As a consequence, the housing demand substantially dropped, while the housing supply was increasing due to the rising number of real estate foreclosures. The imbalances between supply and demand further reduced house prices and exacerbated deteriorating credit market conditions, which severely affected the real economy and led to high default rates across all loan categories. Fig. 1 demonstrates the relationship between U.S. house prices, bank lending, and nonperforming loans (NPL). It appears that there is a close relationship between house prices, aggregate loan level, and aggregate NPL in the U.S. banking system. In other words, rising house prices are associated with increased lending and low default rates, while NPL increase substantially when house prices and real estate lending drop. In addition, Fig. 1 shows that NPL dynamics vary significantly across loan categories and bank types. More specifically, it appears that the impact of house price fluctuations is much higher on real estate loans, compared to other loan categories. It also emerges that, compared to savings institutions (SI), commercial banks (CB) suffer from higher loan losses in response to deteriorating market conditions. Against this background, it is clear that understanding how house prices affect the quality of loan portfolios is of crucial importance to financial institutions and regulators interested in maintaining financial stability. Accordingly, this study uses dynamic panel data models to empirically investigate the impact of house price fluctuations on the evolution of NPL across U.S. banks. The analysis is further extended by examining if this relationship varies across different loan categories and different types of banks.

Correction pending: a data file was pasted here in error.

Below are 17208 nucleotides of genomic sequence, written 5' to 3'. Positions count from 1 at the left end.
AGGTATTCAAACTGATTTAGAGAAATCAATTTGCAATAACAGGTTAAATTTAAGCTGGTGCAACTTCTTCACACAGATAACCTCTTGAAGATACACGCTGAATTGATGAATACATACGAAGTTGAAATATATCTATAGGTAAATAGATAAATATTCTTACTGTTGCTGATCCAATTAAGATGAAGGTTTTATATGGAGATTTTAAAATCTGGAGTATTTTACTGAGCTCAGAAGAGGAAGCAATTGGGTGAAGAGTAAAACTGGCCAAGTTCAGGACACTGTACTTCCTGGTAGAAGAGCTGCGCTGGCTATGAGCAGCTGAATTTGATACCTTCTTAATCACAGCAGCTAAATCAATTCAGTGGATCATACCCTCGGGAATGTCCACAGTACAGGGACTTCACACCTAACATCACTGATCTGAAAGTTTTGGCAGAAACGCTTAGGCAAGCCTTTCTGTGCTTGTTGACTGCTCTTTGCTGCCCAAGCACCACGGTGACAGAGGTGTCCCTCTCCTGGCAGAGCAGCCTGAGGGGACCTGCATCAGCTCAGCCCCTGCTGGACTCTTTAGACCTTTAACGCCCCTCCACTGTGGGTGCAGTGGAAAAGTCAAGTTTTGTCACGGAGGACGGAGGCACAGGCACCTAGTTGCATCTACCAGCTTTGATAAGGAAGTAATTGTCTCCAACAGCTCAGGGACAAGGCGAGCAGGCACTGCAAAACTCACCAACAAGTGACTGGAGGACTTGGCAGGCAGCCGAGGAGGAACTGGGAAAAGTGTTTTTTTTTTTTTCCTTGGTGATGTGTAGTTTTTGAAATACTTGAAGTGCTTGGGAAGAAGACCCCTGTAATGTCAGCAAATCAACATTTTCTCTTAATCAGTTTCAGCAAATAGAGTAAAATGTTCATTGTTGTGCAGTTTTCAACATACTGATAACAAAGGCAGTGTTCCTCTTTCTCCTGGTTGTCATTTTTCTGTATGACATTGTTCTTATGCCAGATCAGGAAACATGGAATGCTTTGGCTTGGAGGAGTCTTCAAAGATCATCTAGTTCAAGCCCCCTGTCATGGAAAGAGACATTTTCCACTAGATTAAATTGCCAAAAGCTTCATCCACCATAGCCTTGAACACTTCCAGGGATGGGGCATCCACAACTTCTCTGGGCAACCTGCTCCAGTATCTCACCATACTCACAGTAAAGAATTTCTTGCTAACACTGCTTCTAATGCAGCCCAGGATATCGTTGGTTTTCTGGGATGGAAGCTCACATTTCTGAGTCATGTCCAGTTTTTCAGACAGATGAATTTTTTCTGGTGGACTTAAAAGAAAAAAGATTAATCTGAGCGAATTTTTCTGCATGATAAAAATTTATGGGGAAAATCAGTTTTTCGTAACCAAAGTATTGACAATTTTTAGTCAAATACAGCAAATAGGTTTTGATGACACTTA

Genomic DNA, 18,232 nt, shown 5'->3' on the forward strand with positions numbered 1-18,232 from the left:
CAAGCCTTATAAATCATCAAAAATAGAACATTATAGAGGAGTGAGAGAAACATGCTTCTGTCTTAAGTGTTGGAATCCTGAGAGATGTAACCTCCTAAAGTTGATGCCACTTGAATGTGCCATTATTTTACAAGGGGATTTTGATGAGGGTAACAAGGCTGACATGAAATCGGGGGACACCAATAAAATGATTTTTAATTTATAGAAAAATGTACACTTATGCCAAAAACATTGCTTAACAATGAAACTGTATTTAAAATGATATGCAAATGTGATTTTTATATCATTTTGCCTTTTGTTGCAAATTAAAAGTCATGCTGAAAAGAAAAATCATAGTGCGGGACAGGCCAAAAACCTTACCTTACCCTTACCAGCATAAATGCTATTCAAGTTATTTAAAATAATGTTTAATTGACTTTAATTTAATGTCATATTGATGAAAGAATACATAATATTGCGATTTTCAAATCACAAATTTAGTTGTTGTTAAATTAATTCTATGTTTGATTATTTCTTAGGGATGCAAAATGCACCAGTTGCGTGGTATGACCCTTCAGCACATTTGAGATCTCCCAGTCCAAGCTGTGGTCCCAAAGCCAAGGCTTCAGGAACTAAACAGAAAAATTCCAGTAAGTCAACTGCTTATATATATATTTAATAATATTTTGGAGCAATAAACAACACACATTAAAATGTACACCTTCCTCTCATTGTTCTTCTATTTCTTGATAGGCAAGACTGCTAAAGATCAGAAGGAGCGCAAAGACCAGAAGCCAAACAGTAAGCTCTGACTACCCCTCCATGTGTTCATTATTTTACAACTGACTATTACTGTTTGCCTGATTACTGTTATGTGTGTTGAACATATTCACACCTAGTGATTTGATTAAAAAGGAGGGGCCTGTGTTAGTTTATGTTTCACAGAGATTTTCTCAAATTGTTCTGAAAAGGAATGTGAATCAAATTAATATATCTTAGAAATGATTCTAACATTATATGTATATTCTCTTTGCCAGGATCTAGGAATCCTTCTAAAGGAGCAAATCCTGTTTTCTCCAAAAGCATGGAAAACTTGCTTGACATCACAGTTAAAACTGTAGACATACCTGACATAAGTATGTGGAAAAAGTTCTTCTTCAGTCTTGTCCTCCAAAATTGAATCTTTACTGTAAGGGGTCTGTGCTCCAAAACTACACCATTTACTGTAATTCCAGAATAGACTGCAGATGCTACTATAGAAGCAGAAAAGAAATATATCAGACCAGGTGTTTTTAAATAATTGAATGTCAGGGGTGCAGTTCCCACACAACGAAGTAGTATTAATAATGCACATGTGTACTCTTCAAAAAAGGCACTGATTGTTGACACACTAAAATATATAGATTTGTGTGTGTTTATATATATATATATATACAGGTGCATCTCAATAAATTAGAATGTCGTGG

This paper complements the existing literature in several ways. First, we specifically examine the impact of house price fluctuations on the quality of loan portfolios at bank-level. Available empirical works focus primarily on the role of house prices in destabilizing the banking system as a whole (see, e.g., Reinhart and Rogoff (2008); Barrell et al. (2010)), while the impact of house prices on the quality of loan portfolios in individual banks is less investigated. Closely related to this particular aspect of our analysis, Pan and Wang (2013) study the threshold effects of income growth on the relationship between house prices and NPL. However, Pan and Wang (2013) only consider the asymmetric impact of house prices on NPL, whereas other credit risk determinants may also have asymmetric effects on default rates. In this empirical study, we account for potential asymmetric effects of all credit risk determinants on default rates by investigating NPL dynamics during different time periods. Second, to the best of our knowledge, this is the first study that investigates how different loan categories are affected by house price movements. Using aggregate NPL to examine the relationship between house prices and the quality of loan portfolios may be challenged as the composition of loan portfolios varies widely across banking institutions (Louzis et al., 2012). In addition, it is evident in Fig. 1 that NPL dynamics vary substantially across different loan categories. Therefore, it is essential to investigate the sensitivity of different loan categories to house price fluctuations in order to develop an insight for financial regulators to provide better regulatory practices for individual banks with different loan portfolio compositions. Third, potential differences between determinants of NPL across different types of the U.S. depository institutions have remained undetected, despite their important regulatory implications. It is argued that a bank’s lending policies reflect its risk attitude, which in turn depends on its mission and institutional structure (see Salas and Saurina (2002)). Furthermore, as seen in Fig. 1, there are major differences between NPL dynamics of CB and SI over time. Therefore, this study adds to the existing credit risk literature by examining if the impact of house prices on the evolution of NPL varies across two types of depository institutions, namely CB and SI.1 Finally, another feature of this paper is that we assess the house price-credit risk nexus based on state-level data and during different macroeconomic conditions. It is argued that the dynamics of house prices vary widely both over time and across geographical regions (see, e.g., Mian and Sufi (2009); Holly et al., (2010)). In particular, despite the recent boom and bust cycle in U.S. national house prices, the patterns of house prices were non-uniform across states. While some states, such as California and Florida, experienced substantial changes in the house prices over both boom and bust periods, some states, such as Vermont and Montana, only underwent rapid house price appreciation, and some other states, such as Georgia and Michigan, only faced large declines over the bust period.